The Legacy of Allotment

78 Pages Posted: 13 Feb 2008

See all articles by Judith Royster

Judith Royster

University of Tulsa College of Law


In the late nineteenth and early twentieth centuries, the federal government pursued an Indian policy of allotting tribal lands and assimilating Indians. Although Congress formally ended the practice of allotment in 1934, and repudiated the assimilation policy, the legacy of allotment lingers on in the Indian law opinions of the U.S. Supreme Court. In a series of cases that are contrary to the canons of construction, the Court's own precedents, and modern federal Indian policy, the Court diminished tribal territories and restricted tribal sovereignty over the territory that remains. This article describes the allotment policy and its repudiation by Congress, and then explores the Court's revival of allotment's legacy - first in the Court's most recent interpretation of the General Allotment Act itself, next in the cases where the Court invoked the legacy of allotment to deprive tribes of their lands, and finally in the cases where the Court left the territorial boundaries intact, but used the legacy of allotment to dispossess the tribes of full sovereign authority over those territories.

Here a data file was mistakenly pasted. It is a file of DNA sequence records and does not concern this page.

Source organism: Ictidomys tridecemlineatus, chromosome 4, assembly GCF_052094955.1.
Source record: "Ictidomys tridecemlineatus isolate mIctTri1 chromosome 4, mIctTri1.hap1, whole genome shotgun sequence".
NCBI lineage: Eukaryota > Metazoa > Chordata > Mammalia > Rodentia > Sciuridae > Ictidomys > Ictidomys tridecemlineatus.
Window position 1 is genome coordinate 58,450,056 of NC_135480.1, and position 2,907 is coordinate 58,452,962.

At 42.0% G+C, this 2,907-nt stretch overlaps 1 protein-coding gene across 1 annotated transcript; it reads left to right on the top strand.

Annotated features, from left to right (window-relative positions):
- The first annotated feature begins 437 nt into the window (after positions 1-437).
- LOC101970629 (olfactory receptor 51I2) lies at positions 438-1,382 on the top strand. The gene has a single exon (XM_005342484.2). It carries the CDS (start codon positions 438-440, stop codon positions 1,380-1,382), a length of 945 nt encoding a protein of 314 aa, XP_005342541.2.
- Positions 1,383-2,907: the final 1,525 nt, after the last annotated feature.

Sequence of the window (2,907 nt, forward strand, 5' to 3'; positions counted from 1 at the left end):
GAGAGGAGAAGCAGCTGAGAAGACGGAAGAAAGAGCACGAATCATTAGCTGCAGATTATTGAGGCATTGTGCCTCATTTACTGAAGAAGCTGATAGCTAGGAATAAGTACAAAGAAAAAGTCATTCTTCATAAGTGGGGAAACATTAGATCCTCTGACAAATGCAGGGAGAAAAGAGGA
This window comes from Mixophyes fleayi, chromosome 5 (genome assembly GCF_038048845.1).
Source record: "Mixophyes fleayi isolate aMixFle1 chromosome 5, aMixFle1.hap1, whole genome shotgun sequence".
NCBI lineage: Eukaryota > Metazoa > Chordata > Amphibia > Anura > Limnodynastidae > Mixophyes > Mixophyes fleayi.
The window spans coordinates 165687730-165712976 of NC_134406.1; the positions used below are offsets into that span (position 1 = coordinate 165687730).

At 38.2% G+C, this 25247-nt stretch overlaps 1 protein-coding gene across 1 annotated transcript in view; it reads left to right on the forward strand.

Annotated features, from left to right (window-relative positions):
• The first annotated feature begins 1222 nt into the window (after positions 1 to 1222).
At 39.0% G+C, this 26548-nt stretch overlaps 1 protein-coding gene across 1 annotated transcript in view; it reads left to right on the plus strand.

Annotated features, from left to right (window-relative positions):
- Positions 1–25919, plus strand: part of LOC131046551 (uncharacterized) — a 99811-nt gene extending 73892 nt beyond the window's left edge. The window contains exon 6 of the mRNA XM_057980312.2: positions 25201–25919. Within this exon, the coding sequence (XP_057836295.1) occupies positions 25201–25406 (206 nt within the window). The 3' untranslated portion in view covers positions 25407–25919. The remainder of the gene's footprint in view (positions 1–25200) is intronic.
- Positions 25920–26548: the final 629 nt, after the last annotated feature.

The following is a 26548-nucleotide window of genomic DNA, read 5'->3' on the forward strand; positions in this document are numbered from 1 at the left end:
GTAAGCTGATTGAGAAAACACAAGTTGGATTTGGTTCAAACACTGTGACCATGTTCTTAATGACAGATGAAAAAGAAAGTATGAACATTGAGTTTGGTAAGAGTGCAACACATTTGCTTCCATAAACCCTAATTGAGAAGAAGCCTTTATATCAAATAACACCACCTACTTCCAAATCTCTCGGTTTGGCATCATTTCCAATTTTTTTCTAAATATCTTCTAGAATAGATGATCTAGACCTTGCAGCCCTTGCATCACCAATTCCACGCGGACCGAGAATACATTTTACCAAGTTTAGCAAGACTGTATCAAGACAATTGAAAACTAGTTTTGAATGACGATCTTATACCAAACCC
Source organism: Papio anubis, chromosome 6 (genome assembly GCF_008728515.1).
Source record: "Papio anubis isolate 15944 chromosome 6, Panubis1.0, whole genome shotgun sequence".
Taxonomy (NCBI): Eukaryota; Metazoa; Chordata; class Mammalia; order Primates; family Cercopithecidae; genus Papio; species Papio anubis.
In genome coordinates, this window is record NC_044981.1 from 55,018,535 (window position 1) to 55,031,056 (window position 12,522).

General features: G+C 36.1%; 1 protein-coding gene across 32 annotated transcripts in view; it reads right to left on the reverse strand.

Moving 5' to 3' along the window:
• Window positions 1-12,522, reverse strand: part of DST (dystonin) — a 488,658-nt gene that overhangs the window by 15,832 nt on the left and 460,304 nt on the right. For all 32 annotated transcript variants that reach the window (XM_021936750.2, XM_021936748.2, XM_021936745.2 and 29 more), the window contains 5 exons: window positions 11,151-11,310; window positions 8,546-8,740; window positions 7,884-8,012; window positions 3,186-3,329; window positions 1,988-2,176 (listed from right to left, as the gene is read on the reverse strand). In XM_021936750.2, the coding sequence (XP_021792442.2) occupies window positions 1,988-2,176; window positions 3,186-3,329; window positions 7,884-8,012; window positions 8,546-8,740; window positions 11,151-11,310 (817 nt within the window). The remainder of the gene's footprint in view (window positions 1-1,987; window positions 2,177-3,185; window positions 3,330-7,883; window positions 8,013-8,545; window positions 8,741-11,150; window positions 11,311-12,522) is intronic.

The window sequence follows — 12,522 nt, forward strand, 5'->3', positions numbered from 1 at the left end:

Keywords: Indian law, federal Indian policy, allotment

Suggested Citation

Royster, Judith, The Legacy of Allotment. Arizona State Law Journal, Vol. 27, p. 1, 1995, Available at SSRN:

Judith Royster (Contact Author)

University of Tulsa College of Law ( email )

3120 E. Fourth Place
Tulsa, OK 74104
United States

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